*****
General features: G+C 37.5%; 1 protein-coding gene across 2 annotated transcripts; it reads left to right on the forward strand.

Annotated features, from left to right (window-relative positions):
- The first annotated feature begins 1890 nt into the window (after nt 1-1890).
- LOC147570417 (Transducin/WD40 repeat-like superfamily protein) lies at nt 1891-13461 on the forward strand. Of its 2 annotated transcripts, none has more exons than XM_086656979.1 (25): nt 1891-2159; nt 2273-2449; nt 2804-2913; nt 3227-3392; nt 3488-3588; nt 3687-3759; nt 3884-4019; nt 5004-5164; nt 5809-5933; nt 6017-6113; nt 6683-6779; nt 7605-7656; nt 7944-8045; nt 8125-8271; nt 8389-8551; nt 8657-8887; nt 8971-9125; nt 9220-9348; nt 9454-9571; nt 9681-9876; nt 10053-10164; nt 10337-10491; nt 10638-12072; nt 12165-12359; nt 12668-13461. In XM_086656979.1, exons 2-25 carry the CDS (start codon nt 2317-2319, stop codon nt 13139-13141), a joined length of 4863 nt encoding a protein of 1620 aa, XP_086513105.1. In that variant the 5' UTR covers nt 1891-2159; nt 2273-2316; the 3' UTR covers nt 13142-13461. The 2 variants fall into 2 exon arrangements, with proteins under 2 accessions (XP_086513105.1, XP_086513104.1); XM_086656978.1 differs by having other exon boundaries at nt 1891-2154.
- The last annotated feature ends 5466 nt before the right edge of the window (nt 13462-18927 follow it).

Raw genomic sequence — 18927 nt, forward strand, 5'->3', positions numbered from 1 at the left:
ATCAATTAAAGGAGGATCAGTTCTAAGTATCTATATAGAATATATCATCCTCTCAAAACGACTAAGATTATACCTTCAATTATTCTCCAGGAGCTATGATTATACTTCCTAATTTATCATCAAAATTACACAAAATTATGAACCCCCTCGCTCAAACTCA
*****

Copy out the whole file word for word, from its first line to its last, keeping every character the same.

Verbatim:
General features: G+C 37.5%; 1 protein-coding gene across 2 annotated transcripts; it reads left to right on the forward strand.

Annotated features, from left to right (window-relative positions):
- The first annotated feature begins 1890 nt into the window (after nt 1-1890).
- LOC147570417 (Transducin/WD40 repeat-like superfamily protein) lies at nt 1891-13461 on the forward strand. Of its 2 annotated transcripts, none has more exons than XM_086656979.1 (25): nt 1891-2159; nt 2273-2449; nt 2804-2913; nt 3227-3392; nt 3488-3588; nt 3687-3759; nt 3884-4019; nt 5004-5164; nt 5809-5933; nt 6017-6113; nt 6683-6779; nt 7605-7656; nt 7944-8045; nt 8125-8271; nt 8389-8551; nt 8657-8887; nt 8971-9125; nt 9220-9348; nt 9454-9571; nt 9681-9876; nt 10053-10164; nt 10337-10491; nt 10638-12072; nt 12165-12359; nt 12668-13461. In XM_086656979.1, exons 2-25 carry the CDS (start codon nt 2317-2319, stop codon nt 13139-13141), a joined length of 4863 nt encoding a protein of 1620 aa, XP_086513105.1. In that variant the 5' UTR covers nt 1891-2159; nt 2273-2316; the 3' UTR covers nt 13142-13461. The 2 variants fall into 2 exon arrangements, with proteins under 2 accessions (XP_086513105.1, XP_086513104.1); XM_086656978.1 differs by having other exon boundaries at nt 1891-2154.
- The last annotated feature ends 5466 nt before the right edge of the window (nt 13462-18927 follow it).

Raw genomic sequence — 18927 nt, forward strand, 5'->3', positions numbered from 1 at the left:
ATCAATTAAAGGAGGATCAGTTCTAAGTATCTATATAGAATATATCATCCTCTCAAAACGACTAAGATTATACCTTCAATTATTCTCCAGGAGCTATGATTATACTTCCTAATTTATCATCAAAATTACACAAAATTATGAACCCCCTCGCTCAAACTCA